Emeritus Faculty

Andrew Handler 

(PhD, Columbia, 1967; Professor Emeritus) Jewish, Middle East

Whittington B. Johnson 

(PhD, Georgia, 1970; Professor Emeritus) US, 18th century, African American


Mary LindemannMary Lindemann

(PhD, University of Cincinnati, 1980; Professor Emeritus) History of Religion, Europe 


Mary Lindemann (Ph.D., University of Cincinnati, 1980) is Professor Emerita in the Department of History. Her publications include works on early modern German, Dutch, and Flemish history as well as medical history in the early modern world. Her first book, Patriots and Paupers: Hamburg, 1712-1830 (Oxford University Press, 1990), was named “An Outstanding Academic Book for 1990" by Choice. In 1996 she published Health and Healing in Eighteenth-Century Germany (Johns Hopkins University Press) that received the  William H. Welch Medal Book Prize from the American Association of the History of Medicine. Cambridge University Press commissioned a survey, Medicine and Society in Early Modern Europe, that appeared in 1999 (2nd. ed., 2010) for the series “New Approaches to European History”; it has since been translated into Spanish, Portuguese, and Turkish. Her Liaisons dangereuses: Sex, Law, and Diplomacy in the Age of Frederick the Great, appeared in 2006 (Johns Hopkins University Press.) Cambridge University Press published her most recent book, The Merchant Republics: Amsterdam, Antwerp, and Hamburg, 1648-1790, in 2015. She is currently writing “The Fractured Lands: Northern Germany in an Age of Unending War, 1648-1721.” Professor Lindemann has received many major scholarly awards, among them two NEH Fellowships and a John Simon Guggenheim Fellowship. She has been an Alexander von Humboldt/ Reimar-Lüst Fellow at the Free University, Berlin, and a Fellow-in-Residence at the Netherlands Institute for Advanced Study in the Humanities and Social Sciences (NIAS). She is a past president of the American Historical Association and the German Studies Association.

Sybil Lipschultz 

(PhD, University of Pennsylvania, 1980, Professor Emeritus) U.S., Women and Gender 


Janet L. B. Martin 

(PhD, Chicago, 1980; Professor Emeritus) Russia


Michael MillerMichael Miller

(PhD, University of Pennsylvania, 1976; Professor Emeritus) Global Nineteenth Century, Atlantic World History, Europe 


Michael Miller was born in Cincinnati and educated at Northwestern (BA 1967) and the University of Pennsylvania (Ph.D. 1976). His principal work has been in the fields of modern French history, modern European history, business history, and maritime history. His scholarly publications include The Bon Marché: Bourgeois Culture and the Department Store, 1869-1920 (Princeton: 1981; French edition 1987) and Shanghai on the Métro: Spies, Intrigue, and the French Between the Wars (Berkeley, 1994). His most recent book is Europe and the Maritime World: A Twentieth-Century History (Cambridge University Press, 2012), which writes the history of globalization by sea across the twentieth century. This book has been awarded the 2013 Hagley Prize for the best book in business history, broadly defined, and the Alfred and Fay Chandler Book Award for 2010-2012. Among the articles he has published from this study are “The Business Trip: Maritime Networks in the Twentieth Century” (Business History Review, 2003) and “Pilgrims’ Progress: The Business of the Hajj” (Past and Present, 2006). His article, “When East Met East: Dutch East Indies Planters and the Ukraine Project (1942-1944),” (Central European History, 2020) was also, initially, drawn from this research.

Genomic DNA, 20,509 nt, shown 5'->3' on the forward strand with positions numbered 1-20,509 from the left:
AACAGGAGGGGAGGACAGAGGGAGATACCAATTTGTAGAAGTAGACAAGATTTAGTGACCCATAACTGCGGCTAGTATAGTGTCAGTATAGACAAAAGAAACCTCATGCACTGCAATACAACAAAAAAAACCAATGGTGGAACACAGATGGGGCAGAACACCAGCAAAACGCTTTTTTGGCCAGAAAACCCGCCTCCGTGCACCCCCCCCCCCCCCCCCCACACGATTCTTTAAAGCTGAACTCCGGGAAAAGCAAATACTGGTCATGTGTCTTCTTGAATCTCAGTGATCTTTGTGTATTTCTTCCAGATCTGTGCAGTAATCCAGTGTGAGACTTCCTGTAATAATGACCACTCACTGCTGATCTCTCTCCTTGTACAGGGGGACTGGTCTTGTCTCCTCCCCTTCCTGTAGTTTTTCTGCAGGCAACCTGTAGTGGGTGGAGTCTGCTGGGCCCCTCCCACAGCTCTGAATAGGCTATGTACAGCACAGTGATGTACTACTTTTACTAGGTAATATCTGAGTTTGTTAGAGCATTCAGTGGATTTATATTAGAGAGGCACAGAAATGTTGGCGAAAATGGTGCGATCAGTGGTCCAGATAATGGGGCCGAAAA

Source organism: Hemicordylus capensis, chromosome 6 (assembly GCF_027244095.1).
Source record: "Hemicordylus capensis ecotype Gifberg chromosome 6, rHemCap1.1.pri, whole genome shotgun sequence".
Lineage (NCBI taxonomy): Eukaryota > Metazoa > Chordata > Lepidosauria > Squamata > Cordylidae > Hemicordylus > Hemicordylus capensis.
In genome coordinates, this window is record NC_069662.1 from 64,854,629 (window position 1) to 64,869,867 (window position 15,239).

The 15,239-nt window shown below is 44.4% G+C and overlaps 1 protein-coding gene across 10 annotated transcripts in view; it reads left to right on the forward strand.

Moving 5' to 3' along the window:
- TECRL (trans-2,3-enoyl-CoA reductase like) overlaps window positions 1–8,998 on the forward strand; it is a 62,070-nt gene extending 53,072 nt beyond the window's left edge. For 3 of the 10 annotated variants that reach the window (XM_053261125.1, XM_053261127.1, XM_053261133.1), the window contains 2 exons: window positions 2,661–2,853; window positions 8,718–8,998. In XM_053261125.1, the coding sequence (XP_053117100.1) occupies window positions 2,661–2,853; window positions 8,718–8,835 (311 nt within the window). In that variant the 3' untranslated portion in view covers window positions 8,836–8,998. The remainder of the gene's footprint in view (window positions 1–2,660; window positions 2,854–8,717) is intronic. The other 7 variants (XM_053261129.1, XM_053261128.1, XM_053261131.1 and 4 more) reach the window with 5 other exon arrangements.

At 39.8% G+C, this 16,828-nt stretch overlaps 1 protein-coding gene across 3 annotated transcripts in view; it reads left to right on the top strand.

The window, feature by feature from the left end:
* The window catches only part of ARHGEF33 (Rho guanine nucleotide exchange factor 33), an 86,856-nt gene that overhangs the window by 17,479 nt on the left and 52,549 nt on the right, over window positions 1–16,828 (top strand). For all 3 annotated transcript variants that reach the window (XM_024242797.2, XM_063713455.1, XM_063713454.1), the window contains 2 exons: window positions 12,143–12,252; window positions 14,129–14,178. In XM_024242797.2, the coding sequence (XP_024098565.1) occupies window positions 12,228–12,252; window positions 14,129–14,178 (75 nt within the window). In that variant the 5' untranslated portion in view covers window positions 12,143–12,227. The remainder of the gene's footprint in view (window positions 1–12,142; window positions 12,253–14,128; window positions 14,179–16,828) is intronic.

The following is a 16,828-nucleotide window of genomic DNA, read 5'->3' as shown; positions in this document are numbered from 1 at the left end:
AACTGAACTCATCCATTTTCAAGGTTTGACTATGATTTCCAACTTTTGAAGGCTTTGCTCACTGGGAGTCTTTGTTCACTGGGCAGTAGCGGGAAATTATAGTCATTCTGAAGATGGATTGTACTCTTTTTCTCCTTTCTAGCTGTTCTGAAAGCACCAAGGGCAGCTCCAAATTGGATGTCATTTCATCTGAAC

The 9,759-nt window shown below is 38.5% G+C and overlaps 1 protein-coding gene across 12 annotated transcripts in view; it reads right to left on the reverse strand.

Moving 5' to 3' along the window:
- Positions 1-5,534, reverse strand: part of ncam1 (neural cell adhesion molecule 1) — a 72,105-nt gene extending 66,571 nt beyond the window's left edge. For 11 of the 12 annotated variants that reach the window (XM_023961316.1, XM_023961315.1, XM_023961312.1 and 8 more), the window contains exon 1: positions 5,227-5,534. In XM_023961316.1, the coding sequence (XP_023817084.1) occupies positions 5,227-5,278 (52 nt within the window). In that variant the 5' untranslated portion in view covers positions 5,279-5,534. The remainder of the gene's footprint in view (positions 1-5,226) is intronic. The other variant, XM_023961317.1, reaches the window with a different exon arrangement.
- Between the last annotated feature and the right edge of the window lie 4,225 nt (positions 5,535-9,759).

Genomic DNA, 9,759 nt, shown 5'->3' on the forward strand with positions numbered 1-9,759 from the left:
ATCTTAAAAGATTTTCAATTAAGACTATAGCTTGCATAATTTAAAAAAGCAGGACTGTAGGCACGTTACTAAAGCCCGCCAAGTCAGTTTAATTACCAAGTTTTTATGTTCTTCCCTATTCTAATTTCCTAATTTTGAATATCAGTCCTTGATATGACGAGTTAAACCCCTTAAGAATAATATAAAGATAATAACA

Currently, he is writing a book about France and its rivers, streams, and canals. Focused largely on the nineteenth century, but reaching back to medieval and Roman times, this project takes up the themes of historical identity, governance, property and built environments, the balance between traditional and modern, and river cities in a country like France. His article, “Lyon: The Meaning of a River City,” in Thaisa Way, ed. River Cities, City Rivers (Dumbarton Oaks, 2018) addresses some of his findings.

Before joining the University of Miami faculty he taught at Rice University and Syracuse University. He has held fellowships from the John Simon Guggenheim Memorial Foundation, the NEH, the ACLS, the German Marshall Fund of the United States, the DAAD, the Fulbright Program, and the Harvard Business School. In Fall 2015 he held a Berlin Prize Fellowship at the American Academy in Berlin. He teaches courses on a variety of subjects, including Modern France, Europe in the Age of Hitler and Stalin, the survey course in Modern Europe, History of the Modern Business Enterprise, The Sea in History, The History of Rivers, and Globalization in Modern Times.  In 2014 he received the Provost's Award for Scholarly Activity. In 2017 he was made a Cooper Fellow of the College of Arts & Sciences.

Steve Stein 

(PhD, Stanford, 1974; Professor Emeritus) Latin America